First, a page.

How to Translate Anything

As I mentioned in a previous post, I’m teaching a new course this semester, with a title I have borrowed (with permission) from Benjamin Paloff at the University of Michigan. “How to Translate Anything” is a course I have been threatening to teach for many years, and I’m finally doing it, beginning on Monday of… Continue reading How to Translate Anything

Those Taciturn Swedes

Prepping for my spring course “How to Translate Anything,” I came across this insight from David Bellos in his Is That a Fish In Your Ear?: Filmmakers dependent on foreign-language markets are well aware of how little spoken language can actually be represented in on-screen writing. Sometimes they choose to limit the volubility of their… Continue reading Those Taciturn Swedes

Box No. 26

As I mentioned in my legacy post last week, some of the books in the Heim collection are labeled with both Michael’s and Priscilla’s names, often with a date. Others have Mike’s name only. Quite a few, it turns out, have only Priscilla’s name in them. Their home library was a collective affair, with titles… Continue reading Box No. 26

Legacy

Priscilla Heim, Michael Henry Heim’s widow, was looking for a place for his books, and I volunteered to take them and find homes for them. Seventy-six boxes showed up last week, and I started going through them on Friday. As some readers of this blog will know, Mike was my teacher at UCLA, a mentor… Continue reading Legacy

Translation, Exile, and ALTA

The annual American Literary Translators Association (ALTA) conference, the virtual portion of which is taking place this weekend, always makes me think deeply about translation. After a roundtable today organized by Diana Thow and Jamie Richards, which left me feeling stimulated but also isolated and nostalgic for the in-person ALTA conferences of the past, I… Continue reading Translation, Exile, and ALTA

Translating Identifying As

(Available as a podcast here.) This is a very strong essay by my friend Alta Ifland at East West Literary Forum. It becomes especially powerful when one reads the Russian translation by Tatiana Bonch Osmolovskaya, where the key phrase “identify as” feels as strange and culturally specific as Ifland claims. The meta-phenomenon she identifies (not… Continue reading Translating Identifying As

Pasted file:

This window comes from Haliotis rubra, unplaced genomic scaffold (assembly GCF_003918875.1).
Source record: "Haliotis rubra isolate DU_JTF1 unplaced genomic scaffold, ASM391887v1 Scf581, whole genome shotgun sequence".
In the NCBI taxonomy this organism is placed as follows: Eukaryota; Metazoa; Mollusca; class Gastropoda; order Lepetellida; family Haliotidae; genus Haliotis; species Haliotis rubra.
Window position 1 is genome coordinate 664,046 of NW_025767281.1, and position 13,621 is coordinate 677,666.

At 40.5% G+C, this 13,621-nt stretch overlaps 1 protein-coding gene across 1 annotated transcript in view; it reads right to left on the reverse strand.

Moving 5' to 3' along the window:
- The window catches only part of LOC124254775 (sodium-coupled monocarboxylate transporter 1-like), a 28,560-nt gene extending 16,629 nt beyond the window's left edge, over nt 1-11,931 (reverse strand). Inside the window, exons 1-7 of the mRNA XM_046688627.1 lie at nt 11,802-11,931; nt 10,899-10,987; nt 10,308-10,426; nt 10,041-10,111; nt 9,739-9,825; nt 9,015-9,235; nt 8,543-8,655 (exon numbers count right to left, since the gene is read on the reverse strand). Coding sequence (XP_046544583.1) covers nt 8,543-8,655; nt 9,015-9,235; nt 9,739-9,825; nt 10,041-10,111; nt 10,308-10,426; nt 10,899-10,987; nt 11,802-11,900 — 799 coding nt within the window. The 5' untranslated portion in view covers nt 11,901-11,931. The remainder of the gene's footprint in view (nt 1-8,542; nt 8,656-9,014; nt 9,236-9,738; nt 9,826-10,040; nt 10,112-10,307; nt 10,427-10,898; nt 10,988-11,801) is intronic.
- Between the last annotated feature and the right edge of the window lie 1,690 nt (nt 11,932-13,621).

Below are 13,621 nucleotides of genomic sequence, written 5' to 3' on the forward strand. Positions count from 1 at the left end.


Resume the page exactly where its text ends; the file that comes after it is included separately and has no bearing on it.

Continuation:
Kin praise from the music world

A friend from across the country sent me a note today to say that Marissa Lorusso and Lyndsey McKenna’s NPR music newsletter had plugged my translation of Jergović’s Kin, which made me say what!? Here’s what seems to have happened. They contacted a handful of their favorite musicians and asked them to tell them about… Continue reading Kin praise from the music world

People and Achievers

As I think through ways of rendering the language and feel of Notes from Underground more effective for younger readers of English today, it occurs to me that, just as chelovek should often be “person” rather than “man,” so too the frequent references to the U-Man’s listeners as “gentlemen” (which is the ubiquitous translation in… Continue reading People and Achievers

Autumn Hill Books’ new website and new titles

Our hosting platform was out of date and non-secure (didn’t have the “s” by the “http” in the URL), so we needed to remake it. The site just went live yesterday, and we’re still working out the bugs, but please have a look at the new features and the new books in the past couple… Continue reading Autumn Hill Books’ new website and new titles

Translating Gender Pronouns

This is a tough topic, mostly because languages are currently in a great deal of flux as they figure out how to deal with the preferences of individuals with regard to expressions of gender and gender identity. The issue is complicated by the myriad different ways that languages mark gender. In some, all nouns have… Continue reading Translating Gender Pronouns